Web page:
It took a global pandemic and stay-at-home orders for 1.5 billion people worldwide, but something is finally occurring to us: The future we thought we expected may not be the one we get.
We know that things will change; how they’ll change is a mystery. To envision a future altered by coronavirus, Quartz asked dozens of experts for their best predictions on how the world will be different in five years.
Below is an answer from Harley Finkelstein, the chief operating officer of ecommerce company Shopify.
To put it bluntly, the retail industry will never be the same. Since Covid-19, we’ve seen fundamental shifts in the way brands and consumers interact, and major changes in purchasing behavior. The good news is that I believe these changes will enable independent businesses to thrive in a way we’ve never seen before.
In many ways, social distancing and stay-at-home orders have leveled the playing field for business owners. Being nimble is a requirement for entrepreneurs, and that’s the exact skill they needed to adapt their businesses to this new reality. We’re seeing companies of all sizes moving their businesses online, rethinking their physical retail presence, pivoting to provide curbside pickup and local delivery—all at lightning speed. And yes, physical retail will continue, but in the future it will exist as just one part of a broader commerce strategy. Siloed physical retail stores without an omni-channel presence will not survive.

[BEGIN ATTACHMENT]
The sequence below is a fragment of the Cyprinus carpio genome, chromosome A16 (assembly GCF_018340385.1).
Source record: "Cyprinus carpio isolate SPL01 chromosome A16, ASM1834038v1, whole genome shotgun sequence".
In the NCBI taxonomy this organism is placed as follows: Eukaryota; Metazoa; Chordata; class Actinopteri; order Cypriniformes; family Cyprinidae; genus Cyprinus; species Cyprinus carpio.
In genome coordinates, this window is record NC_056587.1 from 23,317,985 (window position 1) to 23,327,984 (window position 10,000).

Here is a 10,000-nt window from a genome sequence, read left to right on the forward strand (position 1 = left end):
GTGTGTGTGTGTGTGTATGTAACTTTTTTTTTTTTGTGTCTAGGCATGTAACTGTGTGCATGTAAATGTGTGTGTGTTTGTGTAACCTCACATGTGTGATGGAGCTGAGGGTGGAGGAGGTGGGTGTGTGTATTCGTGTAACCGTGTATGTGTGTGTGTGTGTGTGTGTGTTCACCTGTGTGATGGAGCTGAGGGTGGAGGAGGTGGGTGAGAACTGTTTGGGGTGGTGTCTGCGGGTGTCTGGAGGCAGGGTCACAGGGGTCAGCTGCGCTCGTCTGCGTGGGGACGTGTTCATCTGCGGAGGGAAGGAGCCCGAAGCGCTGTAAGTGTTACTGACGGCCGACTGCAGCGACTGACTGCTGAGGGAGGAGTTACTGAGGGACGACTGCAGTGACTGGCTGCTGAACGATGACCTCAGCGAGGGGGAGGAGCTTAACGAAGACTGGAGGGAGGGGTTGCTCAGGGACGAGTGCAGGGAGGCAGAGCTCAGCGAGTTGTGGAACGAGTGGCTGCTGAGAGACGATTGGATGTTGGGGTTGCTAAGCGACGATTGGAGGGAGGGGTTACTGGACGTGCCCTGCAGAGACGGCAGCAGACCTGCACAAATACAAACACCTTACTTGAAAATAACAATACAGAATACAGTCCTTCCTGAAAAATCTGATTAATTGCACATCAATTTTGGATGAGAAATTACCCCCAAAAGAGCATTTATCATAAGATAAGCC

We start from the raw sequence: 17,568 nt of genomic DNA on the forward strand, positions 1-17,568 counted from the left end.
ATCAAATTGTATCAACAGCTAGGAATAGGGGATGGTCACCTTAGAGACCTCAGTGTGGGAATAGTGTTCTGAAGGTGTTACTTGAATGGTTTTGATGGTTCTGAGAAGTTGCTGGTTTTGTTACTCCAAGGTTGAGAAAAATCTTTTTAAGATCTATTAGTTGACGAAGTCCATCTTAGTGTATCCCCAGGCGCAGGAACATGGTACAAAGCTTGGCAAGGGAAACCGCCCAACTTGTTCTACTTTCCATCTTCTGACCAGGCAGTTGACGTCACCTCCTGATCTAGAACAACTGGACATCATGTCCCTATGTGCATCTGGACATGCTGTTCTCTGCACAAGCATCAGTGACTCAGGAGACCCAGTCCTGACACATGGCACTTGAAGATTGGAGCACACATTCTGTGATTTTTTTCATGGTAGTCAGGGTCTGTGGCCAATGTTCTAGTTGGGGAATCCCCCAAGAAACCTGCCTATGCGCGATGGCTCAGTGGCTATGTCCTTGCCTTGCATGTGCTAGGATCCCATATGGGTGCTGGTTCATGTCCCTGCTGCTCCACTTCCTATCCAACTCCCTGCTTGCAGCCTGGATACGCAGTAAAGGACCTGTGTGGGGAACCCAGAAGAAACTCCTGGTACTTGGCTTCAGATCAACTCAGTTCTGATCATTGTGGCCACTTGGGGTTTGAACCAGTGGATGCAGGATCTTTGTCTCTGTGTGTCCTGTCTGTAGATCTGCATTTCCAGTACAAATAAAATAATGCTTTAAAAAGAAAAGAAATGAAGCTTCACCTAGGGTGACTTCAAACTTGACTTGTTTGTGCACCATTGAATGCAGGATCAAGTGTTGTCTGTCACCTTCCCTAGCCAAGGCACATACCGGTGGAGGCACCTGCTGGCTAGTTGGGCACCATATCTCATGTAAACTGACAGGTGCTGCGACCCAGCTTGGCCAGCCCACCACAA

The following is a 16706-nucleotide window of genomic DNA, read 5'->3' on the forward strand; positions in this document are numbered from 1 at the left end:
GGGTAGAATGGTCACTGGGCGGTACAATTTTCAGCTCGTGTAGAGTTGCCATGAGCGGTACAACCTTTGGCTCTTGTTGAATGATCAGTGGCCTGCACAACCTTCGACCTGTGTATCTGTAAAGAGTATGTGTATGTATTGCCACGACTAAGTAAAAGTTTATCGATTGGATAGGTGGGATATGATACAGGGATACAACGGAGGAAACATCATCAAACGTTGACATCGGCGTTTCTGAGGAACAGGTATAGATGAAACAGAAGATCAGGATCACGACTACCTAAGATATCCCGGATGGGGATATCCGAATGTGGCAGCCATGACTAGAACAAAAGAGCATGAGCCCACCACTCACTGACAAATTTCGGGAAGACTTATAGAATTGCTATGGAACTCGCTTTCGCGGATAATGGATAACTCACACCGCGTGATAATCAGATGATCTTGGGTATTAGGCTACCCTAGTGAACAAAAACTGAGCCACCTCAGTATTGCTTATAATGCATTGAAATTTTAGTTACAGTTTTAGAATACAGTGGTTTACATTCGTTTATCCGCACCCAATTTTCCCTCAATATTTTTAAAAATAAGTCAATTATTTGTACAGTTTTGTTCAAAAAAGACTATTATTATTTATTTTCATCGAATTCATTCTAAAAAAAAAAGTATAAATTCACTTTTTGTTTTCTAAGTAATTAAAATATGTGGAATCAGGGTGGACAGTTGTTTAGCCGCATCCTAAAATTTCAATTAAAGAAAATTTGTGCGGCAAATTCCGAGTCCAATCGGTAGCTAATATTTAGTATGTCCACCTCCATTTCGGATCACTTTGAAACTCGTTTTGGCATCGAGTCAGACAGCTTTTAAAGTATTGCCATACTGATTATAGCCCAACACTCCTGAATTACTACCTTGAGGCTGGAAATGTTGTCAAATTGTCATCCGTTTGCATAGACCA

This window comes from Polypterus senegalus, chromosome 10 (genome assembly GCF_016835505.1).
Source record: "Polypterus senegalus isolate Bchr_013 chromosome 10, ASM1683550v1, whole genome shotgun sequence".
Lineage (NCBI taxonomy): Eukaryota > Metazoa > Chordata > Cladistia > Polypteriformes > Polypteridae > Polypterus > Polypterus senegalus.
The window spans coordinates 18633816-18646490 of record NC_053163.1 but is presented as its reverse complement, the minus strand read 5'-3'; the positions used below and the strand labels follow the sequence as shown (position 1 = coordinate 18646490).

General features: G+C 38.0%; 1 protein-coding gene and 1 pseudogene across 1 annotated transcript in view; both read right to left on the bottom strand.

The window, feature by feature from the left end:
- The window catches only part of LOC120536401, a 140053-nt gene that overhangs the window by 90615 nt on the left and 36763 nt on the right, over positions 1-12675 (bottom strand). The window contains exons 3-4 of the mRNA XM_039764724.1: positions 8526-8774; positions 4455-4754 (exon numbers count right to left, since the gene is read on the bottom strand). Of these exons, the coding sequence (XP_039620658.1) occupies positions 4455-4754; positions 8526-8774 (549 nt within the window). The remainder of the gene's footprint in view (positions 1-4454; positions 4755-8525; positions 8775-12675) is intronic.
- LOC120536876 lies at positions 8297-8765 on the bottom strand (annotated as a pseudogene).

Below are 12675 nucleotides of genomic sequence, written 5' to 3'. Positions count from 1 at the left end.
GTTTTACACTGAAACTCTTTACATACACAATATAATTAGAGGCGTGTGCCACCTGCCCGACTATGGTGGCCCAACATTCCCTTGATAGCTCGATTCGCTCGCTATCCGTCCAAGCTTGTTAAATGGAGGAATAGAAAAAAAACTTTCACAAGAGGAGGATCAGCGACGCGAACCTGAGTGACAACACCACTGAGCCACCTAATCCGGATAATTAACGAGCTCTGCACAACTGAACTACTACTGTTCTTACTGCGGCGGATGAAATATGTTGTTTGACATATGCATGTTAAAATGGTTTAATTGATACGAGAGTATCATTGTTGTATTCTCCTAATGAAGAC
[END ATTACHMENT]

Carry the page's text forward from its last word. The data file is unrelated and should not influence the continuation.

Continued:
Consumers are also paying closer attention to where and how they spend their dollars. This has been a time of great hardship for many, and businesses that are stepping up and giving back to their communities are rising in profile and importance. No longer is it enough for businesses to provide quality products—consumers want more than that, and they’re willing to build deep allegiances to brands that provide this for them. They are voting with their dollars for businesses that make it safe and affordable to shop during and after the pandemic, and that align with causes they are passionate about.
Despite physical distancing, consumers have never been closer to brands. They are feeling a sense of responsibility to shop local, to support small businesses, and to purchase directly from the people who make the products they love—and this isn’t going away. This will continue long after the pandemic has passed.
In this new reality, independent businesses and the entrepreneurs behind them will lead the retail industry. They will draw from their strength as pioneers of the omni-channel movement and benefit from their increased connection with their customers. Gone are the days of giant corporations winning their markets. Commerce is better when it lies in the hands of the many, not the few. Commerce is improved by diverse voices.
In the future, I am confident that we will continue to see independent businesses emerge as the role models for others to follow, the fabric of local communities, and the backbone of our economies.
To read more New Normal answers, click here.